Norway spruce (. Picea abies) is one of the most widespread and economically valuable tree species in Europe, however recently it has been experiencing a large-scale decline. In the western Carpathians, particularly forests in the Beskids Mountains have recorded the most extensive health decline ever documented. Climate change during the last several decades has had a significant impact on the functioning of these forest ecosystems. To contribute to the debate on the causes of the spruce decline we conducted a dendroecological study in the Beskids Mountains. A large sample of ring-width series were collected along a transect spanning the large range of ecological conditions in the region. Non-metric multidimensional scaling was used to identify structural similarities between spruce trees in terms of their response to climate variation and to identify the most relevant site- and stand-related variables. Cluster analysis was applied to identify relevant groups of trees. Step-wise linear regression was used to build climate-growth models for chronologies in the clusters. A shifting correlation in 20-year moving segments was used to identify temporal change in spruce climate-growth relationships. Results show that needle loss significantly changed the character of the response when trees with different intensity of defoliation, growing at the same altitude, responded oppositely to the mean summer temperature. In addition, we observe shifts in the climate-growth relationships of spruce trees to spring and summer temperatures when the relationship of trees without or with low defoliation started to decline between 1990 and 1998. This deterioration indicates three hypotheses: (i) climate change (ii) trees that were considered healthy when observed might have started to decline, and this will be visually detectable in the near future; and (iii) rapid reduction of emissions in interaction with the recent climate change. © 2014 Elsevier B.V.


Bosela M.,Technical University In Zvolen | Bosela M.,National Forest Center | Stefancik I.,National Forest Center | Stefancik I.,Czech University of Life Sciences | And 3 more authors.
Agricultural and Forest Meteorology | Year: 2016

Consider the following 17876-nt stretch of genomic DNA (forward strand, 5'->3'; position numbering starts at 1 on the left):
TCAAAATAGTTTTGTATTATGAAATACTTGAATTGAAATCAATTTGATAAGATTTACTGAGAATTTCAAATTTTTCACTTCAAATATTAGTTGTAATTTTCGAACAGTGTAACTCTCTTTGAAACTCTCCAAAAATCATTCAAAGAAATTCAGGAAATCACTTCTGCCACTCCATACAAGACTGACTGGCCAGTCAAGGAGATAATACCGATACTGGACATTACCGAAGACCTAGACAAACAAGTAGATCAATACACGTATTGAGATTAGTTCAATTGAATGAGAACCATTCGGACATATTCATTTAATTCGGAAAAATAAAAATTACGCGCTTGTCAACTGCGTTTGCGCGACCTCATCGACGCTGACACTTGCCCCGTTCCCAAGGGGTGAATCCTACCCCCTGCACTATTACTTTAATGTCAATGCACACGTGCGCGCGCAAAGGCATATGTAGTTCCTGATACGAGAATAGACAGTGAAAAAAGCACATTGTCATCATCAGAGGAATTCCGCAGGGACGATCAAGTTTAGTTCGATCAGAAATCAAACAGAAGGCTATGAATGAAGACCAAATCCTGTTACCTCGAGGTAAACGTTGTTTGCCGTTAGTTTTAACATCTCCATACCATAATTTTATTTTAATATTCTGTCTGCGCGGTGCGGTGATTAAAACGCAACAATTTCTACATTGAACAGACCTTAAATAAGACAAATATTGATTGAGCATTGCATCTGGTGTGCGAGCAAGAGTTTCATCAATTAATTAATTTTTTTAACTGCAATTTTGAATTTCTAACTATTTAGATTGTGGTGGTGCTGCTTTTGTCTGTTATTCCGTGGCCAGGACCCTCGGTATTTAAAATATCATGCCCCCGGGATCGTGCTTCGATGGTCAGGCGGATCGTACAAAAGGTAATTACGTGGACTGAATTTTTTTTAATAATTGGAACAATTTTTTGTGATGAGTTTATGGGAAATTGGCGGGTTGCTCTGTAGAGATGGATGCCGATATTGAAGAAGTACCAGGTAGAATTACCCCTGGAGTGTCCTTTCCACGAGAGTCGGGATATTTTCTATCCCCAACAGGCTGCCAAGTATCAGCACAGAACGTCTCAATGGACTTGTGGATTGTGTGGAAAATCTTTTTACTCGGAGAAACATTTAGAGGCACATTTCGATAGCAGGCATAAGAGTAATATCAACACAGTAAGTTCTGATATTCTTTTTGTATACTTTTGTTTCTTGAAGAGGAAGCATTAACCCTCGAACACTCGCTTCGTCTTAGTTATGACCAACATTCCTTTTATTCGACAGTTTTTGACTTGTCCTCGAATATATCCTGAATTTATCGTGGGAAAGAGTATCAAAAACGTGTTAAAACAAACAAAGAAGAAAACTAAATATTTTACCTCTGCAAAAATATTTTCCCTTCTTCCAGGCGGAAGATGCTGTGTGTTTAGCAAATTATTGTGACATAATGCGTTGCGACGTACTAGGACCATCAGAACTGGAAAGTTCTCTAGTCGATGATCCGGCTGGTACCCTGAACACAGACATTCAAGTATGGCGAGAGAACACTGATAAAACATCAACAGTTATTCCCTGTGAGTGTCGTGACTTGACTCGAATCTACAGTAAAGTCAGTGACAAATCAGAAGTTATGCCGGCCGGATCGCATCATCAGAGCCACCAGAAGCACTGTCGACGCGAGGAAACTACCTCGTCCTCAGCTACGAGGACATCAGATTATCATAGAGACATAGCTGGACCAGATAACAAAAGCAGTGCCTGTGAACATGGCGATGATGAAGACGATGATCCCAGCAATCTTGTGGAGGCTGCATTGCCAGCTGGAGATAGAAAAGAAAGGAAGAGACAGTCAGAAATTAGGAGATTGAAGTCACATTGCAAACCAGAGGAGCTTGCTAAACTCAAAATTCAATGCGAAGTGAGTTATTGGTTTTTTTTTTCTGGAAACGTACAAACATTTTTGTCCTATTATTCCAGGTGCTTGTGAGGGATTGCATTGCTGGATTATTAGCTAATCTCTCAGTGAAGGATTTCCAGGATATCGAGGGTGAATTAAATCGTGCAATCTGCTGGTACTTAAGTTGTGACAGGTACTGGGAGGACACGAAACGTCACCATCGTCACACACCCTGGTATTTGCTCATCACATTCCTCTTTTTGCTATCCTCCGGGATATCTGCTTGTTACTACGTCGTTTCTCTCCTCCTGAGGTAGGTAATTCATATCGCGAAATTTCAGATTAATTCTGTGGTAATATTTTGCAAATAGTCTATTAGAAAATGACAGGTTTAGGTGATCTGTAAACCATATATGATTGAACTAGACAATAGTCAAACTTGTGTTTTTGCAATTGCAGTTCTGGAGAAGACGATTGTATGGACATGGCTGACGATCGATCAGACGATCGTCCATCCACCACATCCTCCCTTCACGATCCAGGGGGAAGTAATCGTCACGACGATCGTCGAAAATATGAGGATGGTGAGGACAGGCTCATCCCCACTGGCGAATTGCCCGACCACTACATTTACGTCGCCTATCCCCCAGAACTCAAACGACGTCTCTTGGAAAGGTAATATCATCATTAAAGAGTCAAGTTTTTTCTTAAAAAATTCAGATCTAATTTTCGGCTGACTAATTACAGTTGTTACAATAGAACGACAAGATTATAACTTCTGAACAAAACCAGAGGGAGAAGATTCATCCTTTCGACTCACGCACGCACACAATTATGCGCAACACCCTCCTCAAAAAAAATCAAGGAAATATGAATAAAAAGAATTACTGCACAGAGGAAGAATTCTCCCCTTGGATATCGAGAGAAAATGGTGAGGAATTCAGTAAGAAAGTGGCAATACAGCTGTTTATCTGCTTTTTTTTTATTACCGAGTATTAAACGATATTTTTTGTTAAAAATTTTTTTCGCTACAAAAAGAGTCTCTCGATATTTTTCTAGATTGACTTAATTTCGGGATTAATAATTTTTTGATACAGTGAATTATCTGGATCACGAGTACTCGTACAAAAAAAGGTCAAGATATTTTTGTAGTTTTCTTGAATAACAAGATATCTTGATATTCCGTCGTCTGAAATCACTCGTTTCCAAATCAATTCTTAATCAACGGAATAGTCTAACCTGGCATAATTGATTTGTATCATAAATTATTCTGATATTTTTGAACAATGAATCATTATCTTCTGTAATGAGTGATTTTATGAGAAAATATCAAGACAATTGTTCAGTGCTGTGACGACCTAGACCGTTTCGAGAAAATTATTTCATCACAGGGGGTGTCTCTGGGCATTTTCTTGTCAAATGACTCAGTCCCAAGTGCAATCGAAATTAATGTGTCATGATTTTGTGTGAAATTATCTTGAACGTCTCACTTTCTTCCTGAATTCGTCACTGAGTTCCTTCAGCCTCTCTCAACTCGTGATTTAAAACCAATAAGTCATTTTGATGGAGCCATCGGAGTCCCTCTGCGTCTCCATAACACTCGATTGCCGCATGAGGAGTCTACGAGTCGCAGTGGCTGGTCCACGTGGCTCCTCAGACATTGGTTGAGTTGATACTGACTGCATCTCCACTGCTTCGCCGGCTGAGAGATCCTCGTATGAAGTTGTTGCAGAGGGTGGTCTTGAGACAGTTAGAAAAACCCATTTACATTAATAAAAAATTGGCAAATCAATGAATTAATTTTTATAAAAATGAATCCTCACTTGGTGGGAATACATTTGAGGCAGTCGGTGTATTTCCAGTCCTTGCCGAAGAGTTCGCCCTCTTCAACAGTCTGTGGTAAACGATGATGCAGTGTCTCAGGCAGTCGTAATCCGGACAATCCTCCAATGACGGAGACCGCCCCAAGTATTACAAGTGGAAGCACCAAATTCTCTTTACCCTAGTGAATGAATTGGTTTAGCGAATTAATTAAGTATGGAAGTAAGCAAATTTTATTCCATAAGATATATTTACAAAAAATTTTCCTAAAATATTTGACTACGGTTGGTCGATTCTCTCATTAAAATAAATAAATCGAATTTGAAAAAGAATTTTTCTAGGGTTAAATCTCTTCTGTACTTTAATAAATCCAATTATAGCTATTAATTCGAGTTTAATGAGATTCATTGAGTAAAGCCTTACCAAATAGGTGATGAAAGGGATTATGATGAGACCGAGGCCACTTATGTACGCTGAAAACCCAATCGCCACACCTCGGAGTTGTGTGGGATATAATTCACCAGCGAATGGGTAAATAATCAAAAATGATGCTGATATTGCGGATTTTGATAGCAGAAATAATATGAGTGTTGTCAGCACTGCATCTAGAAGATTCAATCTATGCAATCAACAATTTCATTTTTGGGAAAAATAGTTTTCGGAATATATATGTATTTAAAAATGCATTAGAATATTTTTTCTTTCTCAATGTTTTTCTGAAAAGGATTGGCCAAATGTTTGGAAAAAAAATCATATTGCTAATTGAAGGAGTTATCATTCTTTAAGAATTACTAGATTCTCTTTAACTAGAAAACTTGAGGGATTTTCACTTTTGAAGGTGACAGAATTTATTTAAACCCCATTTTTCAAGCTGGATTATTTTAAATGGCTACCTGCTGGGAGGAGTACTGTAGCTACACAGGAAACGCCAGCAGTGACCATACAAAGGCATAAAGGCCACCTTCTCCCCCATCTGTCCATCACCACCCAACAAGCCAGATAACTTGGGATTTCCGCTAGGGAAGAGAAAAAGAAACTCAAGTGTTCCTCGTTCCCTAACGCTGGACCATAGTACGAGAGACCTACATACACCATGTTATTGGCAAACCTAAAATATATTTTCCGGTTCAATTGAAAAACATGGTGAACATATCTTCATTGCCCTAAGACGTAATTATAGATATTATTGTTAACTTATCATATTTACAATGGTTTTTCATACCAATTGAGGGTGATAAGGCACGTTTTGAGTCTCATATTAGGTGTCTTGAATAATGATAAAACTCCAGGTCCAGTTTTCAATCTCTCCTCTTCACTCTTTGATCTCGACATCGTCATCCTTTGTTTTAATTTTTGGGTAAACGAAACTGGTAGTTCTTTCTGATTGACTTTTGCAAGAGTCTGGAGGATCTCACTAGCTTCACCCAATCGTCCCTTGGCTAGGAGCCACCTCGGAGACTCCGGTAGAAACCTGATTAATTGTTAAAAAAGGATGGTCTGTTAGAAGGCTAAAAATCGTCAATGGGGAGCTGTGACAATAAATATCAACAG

Recent studies have revealed that European beech (Fagus sylvatica L.) has significantly increased its growth in Central Europe during the last century but recently started to decline at the edge of its southern distribution. Climate scenarios predict an increased frequency of severe drought events in the future, which is supposed to cause a decline of beech forests even towards the northern edge. Whether the management has the potential to mitigate the negative effects of climate warming has not been fully addressed yet. In order to fill the knowledge gap, we compiled data from 29 long-term research plots (LTRP) at 8 sites across the western Carpathian Mountains (Eastern Europe). The LTRP were established in 1958-84 and measured every 4-5 years till 2015. Development of forest stand attributes including top height (htop), mean quadratic diameter (dq), mean annual tree volume increment (iv̅), periodic annual volume increment (PAIV), mean annual basal area increment (BAI), and total yield production (TY) was compared with the simulations by the Slovakian yield models developed in the 1980s based on data from the period before recent climate change. Results were additionally confronted with the growth of beech forests in a larger Central European region. Results showed an increase of TY since the 1960s compared to the simulated TY, starting from the same value, ranging from 5% to 40% and mainly depending on site quality and average annual temperature. The largest increase was found on less productive sites, which was in line with the previous findings in recent literature. Interestingly, beech TY in the Western Carpathians was found to be lower by -11% on average compared to beech forests in Central Europe (Germany). Moreover, while an increase in the BAI continues in unmanaged forests, it has recently slowed down in forests managed by "free crown thinning" and it even started to decrease in less productive forests where heavy thinning from below was applied. Finally, our results showed that the responses of beech BAI to climate variation significantly depended on tree class. © 2016 Elsevier B.V..